After a slow start to spring, October has proved to be a wonderful month for orchids especially for our sun orchids that are out there in great numbers, showing their beauty on warm sunny days when the heathlands have been just a mass of colour.
There are so many species with the most spectacular perhaps being the tall blue Great Sun Orchid, Thelymitra aristata, which is flowering abundantly, with impressive flower heads popping up above the surrounding vegetation.
Great Sun Orchid
Various other blue sun orchids that have been observed include the Rush-leaf, T. juncifolia, Spotted, T. ixioides, Slender, T. pauciflora, and Peppertop, T.brevifolia. You need to look carefully to make a positive identification. It is important to look at the leaves as well as the flowers. The one you are more likely to see is T. juncifolia with its rush-like leaf wrapped around the base of the flower stalk.
Rush-leaf Sun Orchid
Salmon Sun Orchids, T. rubra, have been putting on a magnificent display, and an exciting discovery was one flower of the Crested Sun Orchid, T. x irregularis, a natural hybrid between T. juncifolia and T. rubra that were both flowering in the vicinity.
Salmon Sun Orchid
Crested Sun Orchid
The second of our yellow species of sun orchids, the smaller pale yellow Twisted Sun Orchid, T. flexuosa, with its twisted stem had a good flowering season but like many of our sun orchids was very quick to self-pollinate on cooler days.
After just a few Large White Spider Orchids, Caladenia venusta, flowered in September, there are now large, impressive groups of this species in many places.
Large White Spider Orchids
The Eastern Mantis Orchid, C. tentaculata, is also appearing and some nice hybrids between C. venusta and C. tentaculata have been observed . A few specimens of the rare Southern Spider Orchid, C. australis, were also seen in one of our open forest areas.
Southern Spider Orchid
The finger orchids have been greatly admired. There are large groups of White Fingers, C. catanata, some Pink Fingers, C. carnea, and what we believe is a lot of hybridisation taking place between the two.
Angahook Fingers, C. maritima, has also had a great flowering season, but it is disappointing to see the hybridisation that we believe is occurring with C. carnea which is producing pink specimens. The tiny Cryptic Fingers, C. mentiens, that was a new species for the new edition of our Anglesea field guide, have been seen in a few places. These are very small flowers similar to Tiny Fingers, C. pusilla, but have pointy sepals and petals, and the flower stem is much longer and more slender.
The flowers don’t last long, similar to Little Bronze Caps, C. transitoria, which have also been observed.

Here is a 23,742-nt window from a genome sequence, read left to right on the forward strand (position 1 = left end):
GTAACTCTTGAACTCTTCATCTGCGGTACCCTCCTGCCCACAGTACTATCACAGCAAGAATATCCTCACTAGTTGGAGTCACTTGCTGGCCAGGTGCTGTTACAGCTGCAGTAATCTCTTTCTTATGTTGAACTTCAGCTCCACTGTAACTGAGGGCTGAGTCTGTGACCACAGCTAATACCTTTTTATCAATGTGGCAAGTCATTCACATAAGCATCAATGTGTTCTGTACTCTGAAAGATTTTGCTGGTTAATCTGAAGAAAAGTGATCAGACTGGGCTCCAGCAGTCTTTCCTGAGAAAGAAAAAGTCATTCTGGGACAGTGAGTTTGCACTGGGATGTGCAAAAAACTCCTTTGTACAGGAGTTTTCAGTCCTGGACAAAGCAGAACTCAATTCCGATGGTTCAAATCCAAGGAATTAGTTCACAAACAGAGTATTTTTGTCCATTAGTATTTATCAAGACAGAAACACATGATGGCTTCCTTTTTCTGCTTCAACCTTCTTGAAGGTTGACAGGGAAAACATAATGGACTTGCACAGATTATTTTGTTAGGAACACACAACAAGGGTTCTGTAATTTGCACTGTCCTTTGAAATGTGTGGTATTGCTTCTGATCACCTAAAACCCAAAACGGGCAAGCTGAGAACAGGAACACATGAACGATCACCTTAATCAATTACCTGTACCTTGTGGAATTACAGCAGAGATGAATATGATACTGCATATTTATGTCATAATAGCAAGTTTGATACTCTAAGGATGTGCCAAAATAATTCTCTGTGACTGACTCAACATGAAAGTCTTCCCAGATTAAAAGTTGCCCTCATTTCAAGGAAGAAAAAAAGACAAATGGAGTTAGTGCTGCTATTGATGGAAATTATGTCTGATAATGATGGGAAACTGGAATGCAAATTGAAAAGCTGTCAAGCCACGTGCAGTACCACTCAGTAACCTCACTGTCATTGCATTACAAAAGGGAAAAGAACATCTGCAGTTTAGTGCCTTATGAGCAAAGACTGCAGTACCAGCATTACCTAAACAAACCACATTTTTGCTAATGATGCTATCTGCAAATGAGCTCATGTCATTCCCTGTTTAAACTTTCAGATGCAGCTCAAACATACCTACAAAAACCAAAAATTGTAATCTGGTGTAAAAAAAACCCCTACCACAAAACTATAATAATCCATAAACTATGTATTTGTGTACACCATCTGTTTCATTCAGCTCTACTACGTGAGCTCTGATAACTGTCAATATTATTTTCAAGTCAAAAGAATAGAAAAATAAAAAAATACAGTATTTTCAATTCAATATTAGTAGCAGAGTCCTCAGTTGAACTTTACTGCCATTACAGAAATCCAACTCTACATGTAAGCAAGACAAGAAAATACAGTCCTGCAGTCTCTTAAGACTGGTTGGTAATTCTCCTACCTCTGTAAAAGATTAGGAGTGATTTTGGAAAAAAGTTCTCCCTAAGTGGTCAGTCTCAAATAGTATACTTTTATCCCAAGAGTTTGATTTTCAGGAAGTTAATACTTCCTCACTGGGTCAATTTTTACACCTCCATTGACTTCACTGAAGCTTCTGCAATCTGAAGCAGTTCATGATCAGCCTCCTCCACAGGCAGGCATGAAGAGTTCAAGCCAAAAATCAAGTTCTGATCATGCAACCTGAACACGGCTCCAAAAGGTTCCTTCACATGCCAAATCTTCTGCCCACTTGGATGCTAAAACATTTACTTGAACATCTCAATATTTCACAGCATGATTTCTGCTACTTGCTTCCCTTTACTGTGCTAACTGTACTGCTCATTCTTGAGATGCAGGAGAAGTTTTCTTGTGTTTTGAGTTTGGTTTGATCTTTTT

Little Bronze Cap
The very popular Flying ducks, Caleana major, are starting to flower in old gravel pit areas and sandy habitats.
Flying Duck Orchid
The Purple Beard Orchid, Calochilus robertsonii, is flowering well in many different habitats and a few Red Beard Orchids, C. paludosus, have been observed.
Purple Beard Orchid
Red Beard Orchid
We have seen Naked Beard Orchids, C. imberbis, partly open but have been frustrated by the cooler weather that was not encouraging the buds to open. We have not found any of the Copper Beard Orchids, C. campestris, at this stage but they may appear later.’
The Common Bird Orchids, Chiloglottis valida, are starting to flower now, their flowers facing upwards like a young bird begging for food. There have been a few Redbeak Orchids, Pyrorchis nigricans, in flower and just a few of the Hare Orchids, Leptoceras menziesii, have flowered. We have not found good colonies of either of these last two species in any of the burnt areas but we were pleased to find some impressive Tall Leek Orchids, Prasophyllum elatum, flowering in an area burnt last November.
Tall Leek Orchid
The colourful Donkey Orchids, Diuris orientis, have flowered well and the later flowering Tiger Orchids, D. sulphurea, are just starting to show their bright yellow flowers with dark-brown markings. .
The new edition of Orchids of the Anglesea District is a pleasure to use. Costing $30.00 it is available from the Angair Natural History Centre on Monday and Thursday mornings, online through the Angair website www.angair.org.au and from Anglesea News & Lotto and Great Escape Books in Aireys Inlet. The larger format, new photos and up-to-date names and additional records make it a must have. We hope you are enjoying your copy while you enjoy the orchids.
Don’t forget to share any important discoveries with us.